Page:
JIS News

The Friends of Jamaica Seattle (FOJS) and the Jamaican Consulate in Seattle recently hosted Jamaica’s new Ambassador to the United States, Professor Gordon Shirley.
He was guest of honour and the keynote speaker at the organization’s seventh annual fund-raising dinner in aid of several primary and secondary schools, particularly in rural Jamaica.
The FOJS, whose membership is drawn from both Jamaicans and Americans in the greater Seattle metropolitan area, in addition to its emphasis on assisting educational efforts in Jamaica, has had an interest in promoting Jamaican culture in the Seattle area, as well as in the state of Washington. In addition, it has staged several outreach initiatives directed at both young and second-generation Jamaicans residing in Seattle.
The organization is directed by Jamaica’s Honorary Consul in Seattle, Enid Dwyer.
Ambassador Shirley took the opportunity to update Jamaicans in Seattle about the devastation which was occasioned by Hurricane Ivan and apprised them of ways in which the overseas community could assist with rebuilding efforts underway in the island.
In addition to meeting with key community leaders, Ambassador Shirley met with the General Manager of Global Outsourcing of the Microsoft Corporation, Mary Snelling, and also addressed the West Indians at Microsoft (WIAM) group at a special luncheon, which was staged in the Ambassador’s honour. Addressing a ‘Friends of Jamaica’ fund-raiser, Ambassador Shirley applauded the Jamaican community in Seattle for its very “strong and enduring support for the economic and social development of the island”. He noted that he was particularly heartened by second generation Jamaicans who remained interested in embracing their heritage and were committed to finding ways to increase their involvement in initiatives that would aid Jamaica’s welfare.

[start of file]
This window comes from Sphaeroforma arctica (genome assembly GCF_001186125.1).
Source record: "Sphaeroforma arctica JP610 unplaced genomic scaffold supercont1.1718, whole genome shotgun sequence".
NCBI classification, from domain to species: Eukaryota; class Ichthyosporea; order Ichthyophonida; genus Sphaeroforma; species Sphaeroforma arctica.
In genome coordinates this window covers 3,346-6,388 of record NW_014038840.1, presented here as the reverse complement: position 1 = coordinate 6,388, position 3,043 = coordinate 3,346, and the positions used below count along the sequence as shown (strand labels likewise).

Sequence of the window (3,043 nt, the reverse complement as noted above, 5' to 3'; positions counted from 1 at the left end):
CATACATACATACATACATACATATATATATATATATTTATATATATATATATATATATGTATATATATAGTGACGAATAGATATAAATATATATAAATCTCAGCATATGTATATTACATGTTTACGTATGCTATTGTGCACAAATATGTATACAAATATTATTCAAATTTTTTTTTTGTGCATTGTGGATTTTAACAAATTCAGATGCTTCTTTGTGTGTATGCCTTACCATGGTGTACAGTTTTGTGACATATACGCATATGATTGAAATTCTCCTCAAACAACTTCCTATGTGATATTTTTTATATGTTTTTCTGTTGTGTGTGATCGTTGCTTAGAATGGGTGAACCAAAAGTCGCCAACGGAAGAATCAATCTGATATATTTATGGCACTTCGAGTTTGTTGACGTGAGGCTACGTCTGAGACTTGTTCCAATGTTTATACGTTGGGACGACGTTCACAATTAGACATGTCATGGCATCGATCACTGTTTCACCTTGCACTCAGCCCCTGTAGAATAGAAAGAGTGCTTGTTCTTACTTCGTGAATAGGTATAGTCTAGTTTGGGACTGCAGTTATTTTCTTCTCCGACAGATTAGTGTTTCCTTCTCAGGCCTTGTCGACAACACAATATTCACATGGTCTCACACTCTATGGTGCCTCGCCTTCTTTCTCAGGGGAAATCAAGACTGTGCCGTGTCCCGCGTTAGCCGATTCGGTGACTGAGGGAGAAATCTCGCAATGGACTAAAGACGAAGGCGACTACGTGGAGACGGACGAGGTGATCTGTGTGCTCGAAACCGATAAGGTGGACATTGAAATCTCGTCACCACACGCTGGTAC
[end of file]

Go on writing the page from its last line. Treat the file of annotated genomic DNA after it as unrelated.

The Ambassador also commended the community for its continued emphasis on supporting the education of Jamaica’s young people and its desire to invest in programmes that would better prepare young Jamaicans for an increasingly dynamic global marketplace.
“Seattle is renowned as a city of philanthropists,” he said, citing Microsoft Chairman and philanthropist Bill Gates. “Jamaicans have also played their role in giving back to the more vulnerable and the underserved sections of our country,” he added.
Commenting on Hurricane Ivan, which devastated Jamaica on September 10, Ambassador Shirley said in real terms, it was not simply a natural disaster with an impact on a few Caribbean nations. It was, he said, “a Caribbean problem”, and thus had to be dealt with in a collective and integrated way by all CARICOM states.
The Jamaican envoy said that the scale of devastation in Grenada and Haiti meant that even while Jamaica sought to marshall assistance for its own reconstruction, there was also a need to appeal to the international community for additional support for countries which had experienced the most severe devastation from natural disasters. Professor Shirley challenged Jamaicans in Seattle to continue their advocacy on behalf of Jamaica and to actively support the island’s development agenda. “Jamaicans are a strong, resilient people, who are beginning to march again. I encourage you to be a part of this process and to increase your efforts in building a strong and productive Jamaica,” he said.

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